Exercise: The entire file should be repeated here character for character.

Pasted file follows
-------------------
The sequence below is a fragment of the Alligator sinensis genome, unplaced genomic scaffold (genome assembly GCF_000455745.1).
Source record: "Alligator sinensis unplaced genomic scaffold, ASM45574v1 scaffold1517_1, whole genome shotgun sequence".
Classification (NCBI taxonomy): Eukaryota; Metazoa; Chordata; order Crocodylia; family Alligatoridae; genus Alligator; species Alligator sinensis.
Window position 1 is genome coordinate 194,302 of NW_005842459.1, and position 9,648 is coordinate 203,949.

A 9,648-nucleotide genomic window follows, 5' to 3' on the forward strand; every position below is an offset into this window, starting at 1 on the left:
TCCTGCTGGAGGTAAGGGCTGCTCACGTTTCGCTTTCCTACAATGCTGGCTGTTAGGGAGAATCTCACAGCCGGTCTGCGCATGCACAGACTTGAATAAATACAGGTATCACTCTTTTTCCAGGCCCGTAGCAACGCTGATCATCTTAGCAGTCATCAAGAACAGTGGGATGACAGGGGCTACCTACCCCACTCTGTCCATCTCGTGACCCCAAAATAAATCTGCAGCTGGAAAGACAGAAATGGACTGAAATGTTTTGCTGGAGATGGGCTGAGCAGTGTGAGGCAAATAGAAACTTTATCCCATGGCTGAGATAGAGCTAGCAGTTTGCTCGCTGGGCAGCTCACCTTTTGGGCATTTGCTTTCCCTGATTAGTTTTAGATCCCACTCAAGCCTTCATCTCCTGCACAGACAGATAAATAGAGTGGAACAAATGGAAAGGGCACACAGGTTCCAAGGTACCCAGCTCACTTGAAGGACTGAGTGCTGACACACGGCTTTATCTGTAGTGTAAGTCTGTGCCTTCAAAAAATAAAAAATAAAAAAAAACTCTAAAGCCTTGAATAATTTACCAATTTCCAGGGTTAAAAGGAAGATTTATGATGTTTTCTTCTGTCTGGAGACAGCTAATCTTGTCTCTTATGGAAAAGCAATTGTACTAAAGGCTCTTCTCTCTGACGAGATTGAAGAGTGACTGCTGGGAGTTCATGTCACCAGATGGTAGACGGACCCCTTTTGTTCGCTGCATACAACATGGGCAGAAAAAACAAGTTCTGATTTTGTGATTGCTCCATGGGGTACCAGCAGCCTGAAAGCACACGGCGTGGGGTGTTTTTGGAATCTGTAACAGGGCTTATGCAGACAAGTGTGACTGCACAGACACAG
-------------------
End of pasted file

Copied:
The sequence below is a fragment of the Alligator sinensis genome, unplaced genomic scaffold (genome assembly GCF_000455745.1).
Source record: "Alligator sinensis unplaced genomic scaffold, ASM45574v1 scaffold1517_1, whole genome shotgun sequence".
Classification (NCBI taxonomy): Eukaryota; Metazoa; Chordata; order Crocodylia; family Alligatoridae; genus Alligator; species Alligator sinensis.
Window position 1 is genome coordinate 194,302 of NW_005842459.1, and position 9,648 is coordinate 203,949.

A 9,648-nucleotide genomic window follows, 5' to 3' on the forward strand; every position below is an offset into this window, starting at 1 on the left:
TCCTGCTGGAGGTAAGGGCTGCTCACGTTTCGCTTTCCTACAATGCTGGCTGTTAGGGAGAATCTCACAGCCGGTCTGCGCATGCACAGACTTGAATAAATACAGGTATCACTCTTTTTCCAGGCCCGTAGCAACGCTGATCATCTTAGCAGTCATCAAGAACAGTGGGATGACAGGGGCTACCTACCCCACTCTGTCCATCTCGTGACCCCAAAATAAATCTGCAGCTGGAAAGACAGAAATGGACTGAAATGTTTTGCTGGAGATGGGCTGAGCAGTGTGAGGCAAATAGAAACTTTATCCCATGGCTGAGATAGAGCTAGCAGTTTGCTCGCTGGGCAGCTCACCTTTTGGGCATTTGCTTTCCCTGATTAGTTTTAGATCCCACTCAAGCCTTCATCTCCTGCACAGACAGATAAATAGAGTGGAACAAATGGAAAGGGCACACAGGTTCCAAGGTACCCAGCTCACTTGAAGGACTGAGTGCTGACACACGGCTTTATCTGTAGTGTAAGTCTGTGCCTTCAAAAAATAAAAAATAAAAAAAAACTCTAAAGCCTTGAATAATTTACCAATTTCCAGGGTTAAAAGGAAGATTTATGATGTTTTCTTCTGTCTGGAGACAGCTAATCTTGTCTCTTATGGAAAAGCAATTGTACTAAAGGCTCTTCTCTCTGACGAGATTGAAGAGTGACTGCTGGGAGTTCATGTCACCAGATGGTAGACGGACCCCTTTTGTTCGCTGCATACAACATGGGCAGAAAAAACAAGTTCTGATTTTGTGATTGCTCCATGGGGTACCAGCAGCCTGAAAGCACACGGCGTGGGGTGTTTTTGGAATCTGTAACAGGGCTTATGCAGACAAGTGTGACTGCACAGACACAG